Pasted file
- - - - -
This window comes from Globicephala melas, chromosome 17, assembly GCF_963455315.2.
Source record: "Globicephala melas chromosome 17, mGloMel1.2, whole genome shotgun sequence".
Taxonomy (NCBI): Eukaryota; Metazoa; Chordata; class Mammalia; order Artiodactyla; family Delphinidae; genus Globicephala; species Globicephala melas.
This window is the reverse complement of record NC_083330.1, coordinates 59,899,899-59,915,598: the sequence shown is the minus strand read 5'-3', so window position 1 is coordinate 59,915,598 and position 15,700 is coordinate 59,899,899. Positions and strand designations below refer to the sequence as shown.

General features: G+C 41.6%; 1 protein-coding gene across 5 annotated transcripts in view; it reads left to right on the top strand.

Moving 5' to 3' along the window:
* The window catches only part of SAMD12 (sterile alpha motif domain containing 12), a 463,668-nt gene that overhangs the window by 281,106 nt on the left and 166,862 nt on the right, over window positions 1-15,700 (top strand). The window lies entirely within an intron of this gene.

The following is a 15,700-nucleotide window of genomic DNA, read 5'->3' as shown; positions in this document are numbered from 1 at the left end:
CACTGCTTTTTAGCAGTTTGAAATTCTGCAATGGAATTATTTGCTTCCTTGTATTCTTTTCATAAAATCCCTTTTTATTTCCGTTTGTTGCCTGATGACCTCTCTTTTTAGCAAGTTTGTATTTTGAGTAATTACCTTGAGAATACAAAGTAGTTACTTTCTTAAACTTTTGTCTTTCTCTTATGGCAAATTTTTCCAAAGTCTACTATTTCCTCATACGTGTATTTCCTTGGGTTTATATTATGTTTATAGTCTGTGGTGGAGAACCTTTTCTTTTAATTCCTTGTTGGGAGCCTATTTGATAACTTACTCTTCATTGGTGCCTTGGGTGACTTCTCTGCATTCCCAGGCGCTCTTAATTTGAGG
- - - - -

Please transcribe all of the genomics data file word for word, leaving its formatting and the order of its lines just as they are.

This window comes from Globicephala melas, chromosome 17, assembly GCF_963455315.2.
Source record: "Globicephala melas chromosome 17, mGloMel1.2, whole genome shotgun sequence".
Taxonomy (NCBI): Eukaryota; Metazoa; Chordata; class Mammalia; order Artiodactyla; family Delphinidae; genus Globicephala; species Globicephala melas.
This window is the reverse complement of record NC_083330.1, coordinates 59,899,899-59,915,598: the sequence shown is the minus strand read 5'-3', so window position 1 is coordinate 59,915,598 and position 15,700 is coordinate 59,899,899. Positions and strand designations below refer to the sequence as shown.

General features: G+C 41.6%; 1 protein-coding gene across 5 annotated transcripts in view; it reads left to right on the top strand.

Moving 5' to 3' along the window:
* The window catches only part of SAMD12 (sterile alpha motif domain containing 12), a 463,668-nt gene that overhangs the window by 281,106 nt on the left and 166,862 nt on the right, over window positions 1-15,700 (top strand). The window lies entirely within an intron of this gene.

The following is a 15,700-nucleotide window of genomic DNA, read 5'->3' as shown; positions in this document are numbered from 1 at the left end:
CACTGCTTTTTAGCAGTTTGAAATTCTGCAATGGAATTATTTGCTTCCTTGTATTCTTTTCATAAAATCCCTTTTTATTTCCGTTTGTTGCCTGATGACCTCTCTTTTTAGCAAGTTTGTATTTTGAGTAATTACCTTGAGAATACAAAGTAGTTACTTTCTTAAACTTTTGTCTTTCTCTTATGGCAAATTTTTCCAAAGTCTACTATTTCCTCATACGTGTATTTCCTTGGGTTTATATTATGTTTATAGTCTGTGGTGGAGAACCTTTTCTTTTAATTCCTTGTTGGGAGCCTATTTGATAACTTACTCTTCATTGGTGCCTTGGGTGACTTCTCTGCATTCCCAGGCGCTCTTAATTTGAGG